Snapping photos of every detail of your happiest moments could be wrecking your ability to remember them, a new study finds.
"People so often whip out their cameras almost mindlessly to capture a moment, to the point that they are missing what is happening right in front of them," says researcher Linda Henkel of Fairfeld University in the U.S.
In the study, Henkel and her team found that people had worse memory for objects, and for specific object details, when they took photos of them. Findings were recently published online in the journal Psychological Science.
To conduct her research, Henkel recruited 28 subjects for a tour of the university's Bellarmine Museum of Art. Subjects paused in front of 30 objects, with subjects randomly assigned to observe 15 artifacts and photograph the other 15. The next day, the research team issued memory tests about the tour, with subjects asked to jot down the names of the objects they saw and respond to questions about details.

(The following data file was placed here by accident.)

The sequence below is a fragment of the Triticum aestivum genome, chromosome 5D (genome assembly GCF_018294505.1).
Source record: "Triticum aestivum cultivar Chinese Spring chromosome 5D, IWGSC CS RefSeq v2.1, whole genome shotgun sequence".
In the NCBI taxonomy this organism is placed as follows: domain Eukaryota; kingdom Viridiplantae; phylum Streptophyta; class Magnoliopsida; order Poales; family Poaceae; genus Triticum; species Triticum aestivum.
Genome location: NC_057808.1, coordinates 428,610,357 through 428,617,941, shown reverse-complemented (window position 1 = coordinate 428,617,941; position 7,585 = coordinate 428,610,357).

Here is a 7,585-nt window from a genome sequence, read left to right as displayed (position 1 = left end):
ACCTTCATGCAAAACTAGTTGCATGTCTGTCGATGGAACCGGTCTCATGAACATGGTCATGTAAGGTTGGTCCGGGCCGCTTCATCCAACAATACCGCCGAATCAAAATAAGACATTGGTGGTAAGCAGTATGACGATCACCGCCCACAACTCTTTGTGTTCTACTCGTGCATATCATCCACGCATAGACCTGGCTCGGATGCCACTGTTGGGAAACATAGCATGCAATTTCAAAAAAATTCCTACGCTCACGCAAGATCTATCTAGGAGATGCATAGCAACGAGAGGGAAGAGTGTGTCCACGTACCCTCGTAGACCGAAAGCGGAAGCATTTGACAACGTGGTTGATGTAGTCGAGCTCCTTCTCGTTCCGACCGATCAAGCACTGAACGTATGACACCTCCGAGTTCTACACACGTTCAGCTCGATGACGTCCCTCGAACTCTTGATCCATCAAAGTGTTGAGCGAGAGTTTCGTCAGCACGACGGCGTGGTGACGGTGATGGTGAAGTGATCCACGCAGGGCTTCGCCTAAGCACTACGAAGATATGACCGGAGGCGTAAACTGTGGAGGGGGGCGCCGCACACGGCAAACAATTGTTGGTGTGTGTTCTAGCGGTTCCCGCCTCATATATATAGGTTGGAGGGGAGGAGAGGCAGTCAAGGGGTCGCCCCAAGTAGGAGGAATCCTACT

Findings showed that subjects had trouble remembering the objects they photographed, something Henkel describes as "photo-taking impairment effect."
"When people rely on technology to remember for them — counting on the camera to record the event and thus not needing to attend to it fully themselves — it can have a negative impact on how well they remember their experiences," she explains.
But doesn't your database of digital photos jog the memory? "Research has suggested that the sheer volume and lack of organization of digital photos for personal memories discourages many people from accessing and reminiscing about them," says Henkel. "In order to remember, we have to access and interact with the photos, rather than just amass them."
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